Al-Monitor | : Iran’s air pollution crisis, which claimed more than 4,800 lives in 2016, has become yet another area for scoring political points for both the Reformists and the Principlists, much like almost everything else in Iran. Ever since the Reformists took over the presidency and the capital city, they no longer criticize the administration or the municipality for not resolving the air pollution crisis. The matter has been forgotten and replaced by partisan attacks aimed at various Iranian political groups.
For the past decade, air pollution has been an increasingly common feature of Tehran during the months of December and January. On certain days, Tehran’s weather is a hazard to all age groups. Under the administration of President Mahmoud Ahmadinejad, he and then-Tehran Mayor Mohammad Bagher Ghalibaf took turns accusing each other of neglecting their responsibility to address the air pollution crisis. Ever since Hassan Rouhani was elected president in 2013, the Reformist media outlets have focused their criticism on the municipality’s administration and Ghalibaf, who was still mayor last year. The issue came up during the televised presidential debates. In June 2013, Ghalibaf and Reformist candidate Mohammad Reza Aref accused each other of being responsible for the air pollution crisis.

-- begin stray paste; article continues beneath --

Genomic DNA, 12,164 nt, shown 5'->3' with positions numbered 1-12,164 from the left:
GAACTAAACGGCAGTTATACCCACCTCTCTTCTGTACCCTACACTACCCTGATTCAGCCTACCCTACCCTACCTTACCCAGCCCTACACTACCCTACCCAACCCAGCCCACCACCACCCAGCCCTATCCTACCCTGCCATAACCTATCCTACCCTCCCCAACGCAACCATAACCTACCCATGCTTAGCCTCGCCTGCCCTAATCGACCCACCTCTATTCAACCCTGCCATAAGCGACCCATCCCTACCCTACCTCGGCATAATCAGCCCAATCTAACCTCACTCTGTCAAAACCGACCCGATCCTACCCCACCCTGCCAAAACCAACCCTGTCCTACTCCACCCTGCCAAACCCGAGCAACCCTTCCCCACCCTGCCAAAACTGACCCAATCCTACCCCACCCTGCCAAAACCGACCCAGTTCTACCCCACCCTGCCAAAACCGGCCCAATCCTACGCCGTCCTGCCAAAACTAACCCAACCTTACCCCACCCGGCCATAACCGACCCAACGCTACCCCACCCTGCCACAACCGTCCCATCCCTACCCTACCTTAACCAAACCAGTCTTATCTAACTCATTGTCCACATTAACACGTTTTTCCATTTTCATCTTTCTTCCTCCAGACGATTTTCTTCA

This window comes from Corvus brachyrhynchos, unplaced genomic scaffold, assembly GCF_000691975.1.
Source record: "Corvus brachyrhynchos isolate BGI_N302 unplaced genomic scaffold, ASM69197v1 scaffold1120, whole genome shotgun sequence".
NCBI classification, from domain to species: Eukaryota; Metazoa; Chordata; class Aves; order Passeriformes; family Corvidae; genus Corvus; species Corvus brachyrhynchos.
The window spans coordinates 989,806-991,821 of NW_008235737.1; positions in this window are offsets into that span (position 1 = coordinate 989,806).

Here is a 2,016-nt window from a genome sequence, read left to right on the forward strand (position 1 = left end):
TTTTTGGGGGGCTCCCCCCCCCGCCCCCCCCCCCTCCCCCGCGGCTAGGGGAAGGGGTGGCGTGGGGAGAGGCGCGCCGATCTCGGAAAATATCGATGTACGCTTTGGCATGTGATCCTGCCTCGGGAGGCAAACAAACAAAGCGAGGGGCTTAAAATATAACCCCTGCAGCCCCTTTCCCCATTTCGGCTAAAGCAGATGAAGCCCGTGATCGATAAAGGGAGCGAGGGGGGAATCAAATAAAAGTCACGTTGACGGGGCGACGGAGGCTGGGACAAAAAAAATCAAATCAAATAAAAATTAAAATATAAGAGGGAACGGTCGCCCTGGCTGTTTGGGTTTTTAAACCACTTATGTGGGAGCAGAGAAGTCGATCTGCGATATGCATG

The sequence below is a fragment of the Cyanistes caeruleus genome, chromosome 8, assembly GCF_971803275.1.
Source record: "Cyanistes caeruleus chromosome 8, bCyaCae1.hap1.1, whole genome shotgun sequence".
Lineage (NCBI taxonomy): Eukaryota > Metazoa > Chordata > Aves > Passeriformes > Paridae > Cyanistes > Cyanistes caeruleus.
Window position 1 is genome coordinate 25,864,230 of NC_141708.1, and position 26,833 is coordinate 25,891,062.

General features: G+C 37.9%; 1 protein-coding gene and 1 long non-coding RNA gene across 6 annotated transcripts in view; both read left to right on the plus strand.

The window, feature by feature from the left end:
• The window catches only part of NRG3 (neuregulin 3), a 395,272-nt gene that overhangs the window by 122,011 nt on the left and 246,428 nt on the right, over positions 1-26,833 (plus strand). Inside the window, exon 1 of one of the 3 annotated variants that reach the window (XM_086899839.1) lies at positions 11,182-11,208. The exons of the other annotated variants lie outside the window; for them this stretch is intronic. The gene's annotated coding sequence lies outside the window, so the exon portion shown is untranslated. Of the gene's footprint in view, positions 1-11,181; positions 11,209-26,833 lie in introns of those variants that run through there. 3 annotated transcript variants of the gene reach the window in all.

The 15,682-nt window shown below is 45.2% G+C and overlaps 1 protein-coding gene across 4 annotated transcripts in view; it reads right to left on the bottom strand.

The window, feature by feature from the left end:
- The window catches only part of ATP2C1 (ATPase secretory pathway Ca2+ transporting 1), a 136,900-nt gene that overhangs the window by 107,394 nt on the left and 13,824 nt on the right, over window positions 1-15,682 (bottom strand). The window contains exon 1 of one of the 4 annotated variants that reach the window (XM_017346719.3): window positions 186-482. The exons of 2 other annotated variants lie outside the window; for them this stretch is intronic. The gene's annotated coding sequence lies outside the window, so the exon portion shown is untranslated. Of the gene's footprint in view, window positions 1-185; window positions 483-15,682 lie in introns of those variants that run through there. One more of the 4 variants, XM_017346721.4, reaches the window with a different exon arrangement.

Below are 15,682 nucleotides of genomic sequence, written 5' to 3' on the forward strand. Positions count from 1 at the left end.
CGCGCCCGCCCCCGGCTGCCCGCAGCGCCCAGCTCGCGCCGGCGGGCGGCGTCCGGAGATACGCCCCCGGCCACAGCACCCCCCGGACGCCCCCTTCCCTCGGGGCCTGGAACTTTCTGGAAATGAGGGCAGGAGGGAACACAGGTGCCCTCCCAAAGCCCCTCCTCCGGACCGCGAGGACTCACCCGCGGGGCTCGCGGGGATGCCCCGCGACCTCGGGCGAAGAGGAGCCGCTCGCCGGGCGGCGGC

However, Rouhani’s administration has gotten no closer to solving Tehran’s air pollution problem. During the presidential debates leading up to the May 2017 elections, Ghalibaf criticized the administration and held it responsible for the air pollution problem.
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